STATE of Tennessee, Appellant, v. Anthony NIXON, aka “Dirt”, Robert Robertson, aka “Natecrop,” and James Whitelow, aka “Borock,” Appellees.
The State of Tennessee appeals the ruling of the Lauderdale County Circuit Court dismissing, with prejudice, the indictment against the defendants, Anthony Nixon and James Whitelow. On October 2, 1995, the defendants in this case, along with a co-defendant, were indicted for possession with intent to deliver cocaine, a class B felony.1 The defendants were arraigned, and, on October 28, 1996, the case proceeded to trial. Immediately after the jury was sworn, trial counsel moved to dismiss the indictment “due to the failure of the indictment to state the names of the defendants in the body of the indictment.” 2 Acknowledging the omission of the defendants' names, the State, nevertheless, responded that the indictment must be read as a whole and because the cover page of the indictment recites each defendant's name, no defect is present.3 Thus, the State argued that the indictment gave proper notice to the defendants of the charges against them and no prejudice is shown. Alternatively, the State argues that, because the defendants failed to object to this alleged defect prior to trial, any objection to the defect is waived. The trial court, relying upon the statutory provision which requires that “the indictment be certain as to the person charged,” concluded that “an essential element of the indictment [was] missing,” and dismissed the indictment. The State now appeals this decision.
An indictment must describe the accused in such a direct or certain manner as to identify him as the person charged. See Tenn.Code Ann. 40-13-203 (1990). If the accused's name or a sufficient description of his name does not appear in the indictment, the charge is fatally defective. The greater question is, however, when must an objection to such a defect be raised. This issue is controlled by Rule 12(b) of the Tenn. R.Crim. P., which provides:
“The following must be raised prior to trial: (2) Defenses and objections based on defects in the indictment, presentment or information (other than that it fails to show jurisdiction in the court or to charge an offense which objection shall be noticed by the court at any time during the pendency of the proceedings);․”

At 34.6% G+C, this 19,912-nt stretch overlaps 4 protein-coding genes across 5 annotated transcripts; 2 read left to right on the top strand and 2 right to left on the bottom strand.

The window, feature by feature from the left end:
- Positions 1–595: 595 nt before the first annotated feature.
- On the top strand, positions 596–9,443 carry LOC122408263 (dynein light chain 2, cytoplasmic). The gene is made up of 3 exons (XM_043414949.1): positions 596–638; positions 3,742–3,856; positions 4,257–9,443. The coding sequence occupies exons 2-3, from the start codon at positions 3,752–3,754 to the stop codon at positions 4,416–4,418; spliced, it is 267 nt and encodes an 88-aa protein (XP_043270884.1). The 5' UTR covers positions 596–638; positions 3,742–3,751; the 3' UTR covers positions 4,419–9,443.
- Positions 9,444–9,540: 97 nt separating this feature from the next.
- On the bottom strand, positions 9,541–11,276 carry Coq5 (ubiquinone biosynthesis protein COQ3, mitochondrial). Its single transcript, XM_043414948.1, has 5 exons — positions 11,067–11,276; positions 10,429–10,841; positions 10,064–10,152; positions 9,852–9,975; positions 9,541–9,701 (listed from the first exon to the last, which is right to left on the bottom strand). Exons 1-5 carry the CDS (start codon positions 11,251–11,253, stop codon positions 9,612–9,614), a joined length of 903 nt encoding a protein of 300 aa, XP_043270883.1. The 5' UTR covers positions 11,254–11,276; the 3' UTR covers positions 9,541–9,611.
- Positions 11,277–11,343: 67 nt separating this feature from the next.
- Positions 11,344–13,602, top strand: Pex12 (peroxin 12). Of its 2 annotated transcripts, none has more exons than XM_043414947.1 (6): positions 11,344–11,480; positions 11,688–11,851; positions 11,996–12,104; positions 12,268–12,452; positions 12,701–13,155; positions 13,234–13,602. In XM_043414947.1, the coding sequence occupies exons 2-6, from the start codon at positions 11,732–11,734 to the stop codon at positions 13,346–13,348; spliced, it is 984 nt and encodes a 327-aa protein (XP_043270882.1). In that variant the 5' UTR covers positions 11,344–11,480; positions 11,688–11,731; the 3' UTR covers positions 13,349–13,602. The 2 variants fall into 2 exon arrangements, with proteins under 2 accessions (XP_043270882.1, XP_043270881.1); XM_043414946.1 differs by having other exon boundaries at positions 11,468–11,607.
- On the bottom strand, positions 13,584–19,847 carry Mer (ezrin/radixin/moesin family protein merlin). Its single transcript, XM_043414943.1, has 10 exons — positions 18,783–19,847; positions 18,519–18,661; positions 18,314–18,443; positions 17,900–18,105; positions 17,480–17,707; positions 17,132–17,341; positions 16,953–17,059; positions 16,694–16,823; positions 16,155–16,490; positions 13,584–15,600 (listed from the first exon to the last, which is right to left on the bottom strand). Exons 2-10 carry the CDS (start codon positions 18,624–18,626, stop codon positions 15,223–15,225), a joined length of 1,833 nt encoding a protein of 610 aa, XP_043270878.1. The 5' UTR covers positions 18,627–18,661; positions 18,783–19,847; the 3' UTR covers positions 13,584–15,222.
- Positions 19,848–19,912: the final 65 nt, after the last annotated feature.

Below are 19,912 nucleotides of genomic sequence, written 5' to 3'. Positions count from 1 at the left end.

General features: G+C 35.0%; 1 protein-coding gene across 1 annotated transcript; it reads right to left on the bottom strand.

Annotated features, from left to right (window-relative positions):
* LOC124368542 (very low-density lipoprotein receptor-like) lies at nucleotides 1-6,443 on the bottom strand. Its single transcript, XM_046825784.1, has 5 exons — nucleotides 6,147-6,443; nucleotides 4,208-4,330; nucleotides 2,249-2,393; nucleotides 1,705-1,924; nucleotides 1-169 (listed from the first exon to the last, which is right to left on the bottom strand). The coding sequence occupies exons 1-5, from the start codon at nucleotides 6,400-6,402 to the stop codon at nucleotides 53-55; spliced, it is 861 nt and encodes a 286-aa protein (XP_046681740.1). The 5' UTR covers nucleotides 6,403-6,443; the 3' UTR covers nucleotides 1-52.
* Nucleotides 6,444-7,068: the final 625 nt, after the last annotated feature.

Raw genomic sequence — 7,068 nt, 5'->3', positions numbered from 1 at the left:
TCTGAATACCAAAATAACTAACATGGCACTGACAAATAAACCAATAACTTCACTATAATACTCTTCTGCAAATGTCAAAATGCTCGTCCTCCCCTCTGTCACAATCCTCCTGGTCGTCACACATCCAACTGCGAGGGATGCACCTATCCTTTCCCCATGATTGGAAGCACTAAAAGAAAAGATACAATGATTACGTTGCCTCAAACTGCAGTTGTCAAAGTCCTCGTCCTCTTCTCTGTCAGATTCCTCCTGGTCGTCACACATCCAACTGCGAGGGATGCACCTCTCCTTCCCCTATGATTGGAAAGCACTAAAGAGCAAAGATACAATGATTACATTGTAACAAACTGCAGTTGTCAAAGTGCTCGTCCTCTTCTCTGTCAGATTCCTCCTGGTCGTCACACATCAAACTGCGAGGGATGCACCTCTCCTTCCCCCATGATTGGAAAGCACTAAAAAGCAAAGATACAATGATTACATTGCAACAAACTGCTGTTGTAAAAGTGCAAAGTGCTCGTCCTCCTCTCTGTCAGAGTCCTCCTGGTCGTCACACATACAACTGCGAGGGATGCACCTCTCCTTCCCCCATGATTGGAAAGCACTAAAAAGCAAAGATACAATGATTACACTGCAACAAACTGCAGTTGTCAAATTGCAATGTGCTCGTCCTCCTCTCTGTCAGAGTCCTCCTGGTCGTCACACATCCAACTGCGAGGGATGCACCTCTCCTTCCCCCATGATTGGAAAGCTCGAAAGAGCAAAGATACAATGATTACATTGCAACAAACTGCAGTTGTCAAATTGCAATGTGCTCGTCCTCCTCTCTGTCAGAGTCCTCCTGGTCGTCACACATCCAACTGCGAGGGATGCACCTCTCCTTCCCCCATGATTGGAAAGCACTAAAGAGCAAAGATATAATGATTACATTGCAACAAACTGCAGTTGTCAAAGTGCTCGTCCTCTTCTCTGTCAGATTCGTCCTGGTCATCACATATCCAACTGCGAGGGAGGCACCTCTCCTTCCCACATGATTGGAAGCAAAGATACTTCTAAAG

Thus, the rule recognizes two categories of defects, i.e., those which may be challenged at any time and those which must be challenged prior to trial.
A. Defects Which May Be Challenged At Any Time
Defects which may be challenged at any time during the pendency of the proceedings include objections which challenge lack of jurisdiction in the court and those objections contending that the indictment failed to charge an offense. “Lack of jurisdiction” refers to subject matter jurisdiction which a defendant has no power to waive. Pon v. U.S., 168 F.2d 373, 374 (1948) (interpreting Rule 12 of the Fed.R.Crim.P., which is virtually identical to our Rule 12). See also State v. Seagraves, 837 S.W.2d 615, 618 (Tenn.Crim.App.1992). Subject matter jurisdiction is the power of the court to hear and decide a particular type of action. In the present case, the Circuit Court of Lauderdale County has exclusive original jurisdiction of criminal offenses. See Tenn.Code Ann. § 16-10-102 (1994). In reference to objections alleging failure to state an offense, the rationale is that if the indictment fails to include an essential element of the offense, no crime is charged and, therefore, no offense is before the court. See State v. Perkinson, 867 S.W.2d 1, 5-6 (Tenn.Crim.App.1992). The indictment, in the present case, fully informed the defendants of the elements of the offense intended to be charged. State v. Marshall, 870 S.W.2d 532, 537 (Tenn.Crim.App.1993) (citations omitted).